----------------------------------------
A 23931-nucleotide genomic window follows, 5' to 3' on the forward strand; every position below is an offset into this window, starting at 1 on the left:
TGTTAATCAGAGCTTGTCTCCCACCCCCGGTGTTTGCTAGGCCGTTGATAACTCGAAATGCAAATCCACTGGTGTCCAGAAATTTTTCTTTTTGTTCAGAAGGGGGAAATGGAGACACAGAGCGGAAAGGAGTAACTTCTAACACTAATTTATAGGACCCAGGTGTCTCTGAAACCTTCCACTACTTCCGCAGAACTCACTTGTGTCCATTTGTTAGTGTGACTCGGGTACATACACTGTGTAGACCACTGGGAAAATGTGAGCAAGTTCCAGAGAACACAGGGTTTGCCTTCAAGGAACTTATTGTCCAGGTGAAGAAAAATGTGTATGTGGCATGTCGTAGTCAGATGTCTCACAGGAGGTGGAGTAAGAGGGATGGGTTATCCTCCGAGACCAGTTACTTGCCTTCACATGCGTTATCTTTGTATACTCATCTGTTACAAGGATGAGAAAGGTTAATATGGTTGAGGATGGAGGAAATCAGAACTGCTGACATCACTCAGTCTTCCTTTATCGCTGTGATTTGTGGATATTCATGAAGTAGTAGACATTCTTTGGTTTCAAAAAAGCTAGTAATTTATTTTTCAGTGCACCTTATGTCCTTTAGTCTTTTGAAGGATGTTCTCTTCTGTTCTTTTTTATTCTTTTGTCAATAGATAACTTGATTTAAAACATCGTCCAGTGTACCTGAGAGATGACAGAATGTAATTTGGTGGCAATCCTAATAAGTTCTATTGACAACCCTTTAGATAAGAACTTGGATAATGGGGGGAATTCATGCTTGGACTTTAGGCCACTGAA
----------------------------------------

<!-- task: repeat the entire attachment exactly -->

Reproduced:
A 23931-nucleotide genomic window follows, 5' to 3' on the forward strand; every position below is an offset into this window, starting at 1 on the left:
TGTTAATCAGAGCTTGTCTCCCACCCCCGGTGTTTGCTAGGCCGTTGATAACTCGAAATGCAAATCCACTGGTGTCCAGAAATTTTTCTTTTTGTTCAGAAGGGGGAAATGGAGACACAGAGCGGAAAGGAGTAACTTCTAACACTAATTTATAGGACCCAGGTGTCTCTGAAACCTTCCACTACTTCCGCAGAACTCACTTGTGTCCATTTGTTAGTGTGACTCGGGTACATACACTGTGTAGACCACTGGGAAAATGTGAGCAAGTTCCAGAGAACACAGGGTTTGCCTTCAAGGAACTTATTGTCCAGGTGAAGAAAAATGTGTATGTGGCATGTCGTAGTCAGATGTCTCACAGGAGGTGGAGTAAGAGGGATGGGTTATCCTCCGAGACCAGTTACTTGCCTTCACATGCGTTATCTTTGTATACTCATCTGTTACAAGGATGAGAAAGGTTAATATGGTTGAGGATGGAGGAAATCAGAACTGCTGACATCACTCAGTCTTCCTTTATCGCTGTGATTTGTGGATATTCATGAAGTAGTAGACATTCTTTGGTTTCAAAAAAGCTAGTAATTTATTTTTCAGTGCACCTTATGTCCTTTAGTCTTTTGAAGGATGTTCTCTTCTGTTCTTTTTTATTCTTTTGTCAATAGATAACTTGATTTAAAACATCGTCCAGTGTACCTGAGAGATGACAGAATGTAATTTGGTGGCAATCCTAATAAGTTCTATTGACAACCCTTTAGATAAGAACTTGGATAATGGGGGGAATTCATGCTTGGACTTTAGGCCACTGAA